Monday, 28 April 2014

Oregon County Abruptly Halts Incineration of Aborted Babies

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Government officials in Marion County, Oregon, have put an abrupt halt to the burning of aborted babies in a local waste incineration facility, following revelations that the bodies of the pre-born babies were part of shipments of human “tissue” coming from Canada, and that the bodies were being incinerated as fuel to produce electricity for Oregon residents.

The British Columbia Health Ministry admitted that it had shipped the remains of babies aborted in that province to Oregon, with most of the bodies likely ending up in Marion County's Covanta Marion waste-to-energy incineration facility near Salem, Oregon, the only facility in the state that uses waste to create electrical power for Oregon residents. reported that the facility, located in the community of Brooks, “burns waste in two massive boilers at a temperature of about 2,000 degrees Fahrenheit. The heat transfers into water tubes, which creates steam to drive turbines. The turbines generate electricity.”

The BC Health Ministry was forced to admit its involvement after a report in the BC Catholic, a Canadian Catholic newspaper, revealed that the British Columbia government had been sending shipments of waste tissue — including the bodies of aborted babies — to Oregon, and the story gained traction in the United States among pro-life groups.

The Associated Press reported that the Marion County Commission quickly met on the issue and put a stop to the shipments and the burning of medical waste until procedures are in place to sort out what will actually be allowed at the facility. While officials emphasized that no laws were broken in incinerating the bodies of aborted babies, there were “ethical” concerns — which county officials made a point of expressing publicly.

“We are outraged and disgusted that this material could be included in medical waste received at the facility,” announced Marion County Commissioner Janet Carlson in a statement April 23. “We did not know this practice was occurring until today. We are taking immediate action and initiating discussions with Covanta Marion to make certain that this type of medical waste is not accepted in the future.” Carlson added that “we're going to get the bottom” of the issue. “I want to know who knew, when they knew, how long they had known this was going on.”

While expressing her outrage and disgust at the incineration of aborted babies in her county, Carlson expressed no similar outrage for the actual killing of the babies in the first place.

As for prior knowledge, according to Portland's KOIN television news, a former worker at the incineration facility said that the practice had been going on for years, and that government officials had to have known about it. “Bud Waterman, a former temp worker at Covanta Marion, Inc., said two to three times a week, 53-foot tractor trailers carrying biohazards dropped off loads at the facility in Brooks,” reported KOIN. Waterman told KOIN that “it would make you sick, especially if you had to clean it up or have to pull a box off the trailer.”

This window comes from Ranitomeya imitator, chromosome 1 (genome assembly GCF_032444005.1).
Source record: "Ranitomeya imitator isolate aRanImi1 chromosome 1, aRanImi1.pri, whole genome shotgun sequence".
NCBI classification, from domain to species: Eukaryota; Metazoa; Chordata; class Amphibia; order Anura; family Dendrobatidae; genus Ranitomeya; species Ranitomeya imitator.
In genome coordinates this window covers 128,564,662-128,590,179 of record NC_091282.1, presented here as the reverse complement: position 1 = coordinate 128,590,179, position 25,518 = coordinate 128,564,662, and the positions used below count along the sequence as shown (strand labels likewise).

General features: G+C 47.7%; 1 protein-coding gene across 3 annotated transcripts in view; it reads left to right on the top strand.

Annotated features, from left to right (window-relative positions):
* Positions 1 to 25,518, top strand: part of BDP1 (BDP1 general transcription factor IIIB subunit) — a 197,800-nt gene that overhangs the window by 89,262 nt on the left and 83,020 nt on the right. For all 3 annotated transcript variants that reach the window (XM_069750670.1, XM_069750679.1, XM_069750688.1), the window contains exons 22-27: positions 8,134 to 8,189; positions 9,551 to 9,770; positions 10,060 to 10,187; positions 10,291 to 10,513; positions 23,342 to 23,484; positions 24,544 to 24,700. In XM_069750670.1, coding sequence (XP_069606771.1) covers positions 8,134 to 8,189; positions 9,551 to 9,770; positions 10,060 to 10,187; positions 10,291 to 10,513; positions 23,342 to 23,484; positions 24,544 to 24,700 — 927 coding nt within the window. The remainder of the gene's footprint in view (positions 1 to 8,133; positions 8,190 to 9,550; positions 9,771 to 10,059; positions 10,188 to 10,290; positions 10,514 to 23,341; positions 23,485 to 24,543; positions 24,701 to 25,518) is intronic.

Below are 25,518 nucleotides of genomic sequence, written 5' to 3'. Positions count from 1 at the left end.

The report added that “Waterman said he believes fetuses have been incinerated at the Marion County facility for years and used for energy, a practice that the Canadian government will not do. 'They knew it, they had to. I don’t see how they could not know it,' said Waterman.”

The Associated Press reported that the “fetal material” from British Columbia had come through a contract with an Illinois waste management firm called Stericycle, which deals with biomedical waste including tissue from aborted babies, cancerous tissue, and amputated limbs.

“Jeff Bickford, environmental services division manager in Marion County, said the facility there has been taking material from British Columbia for five to seven years,” reported AP. “He said clinical waste providers such as Stericycle bring in medical waste ranging from syringes and body parts to laboratory cultures and bodily fluids after hospitals and clinics place it into red bags and sealed containers.”

County Commissioner Janet Carlson insisted that she was “horrified” by the revelation that babies were among the shipments. “There are not enough strong words to describe my feelings,” she said, promising that “this will not continue.”

The troubling news comes on the heels of similar revelations several weeks ago, published in The New American, that government-run hospitals in the U.K. had burned up thousands of aborted and miscarried babies in incinerators used to heat the medical facilities. According to The Telegraph newspaper (U.K.), the remains of at least 15,500 aborted and miscarried infants were incinerated “as clinical waste, with some even used to heat hospitals.” Ten hospitals connected with the British government's National Health Service (NHS) “admitted burning fetal remains alongside other rubbish, while two others used the bodies in ‘waste-to-energy’ plants which generate power for heat,” reported The Telegraph.

Following the revelation, Britain's Department of Health quickly banned the practice, with U.K. Health Minister Dr. Dan Poulter announcing that it was “totally unacceptable.” Predictably, Poulter made no comment on the killing of the babies through abortion, confining his comments to the “unacceptable” practice of incinerating their bodies as fuel to heat the country's medical facilities.

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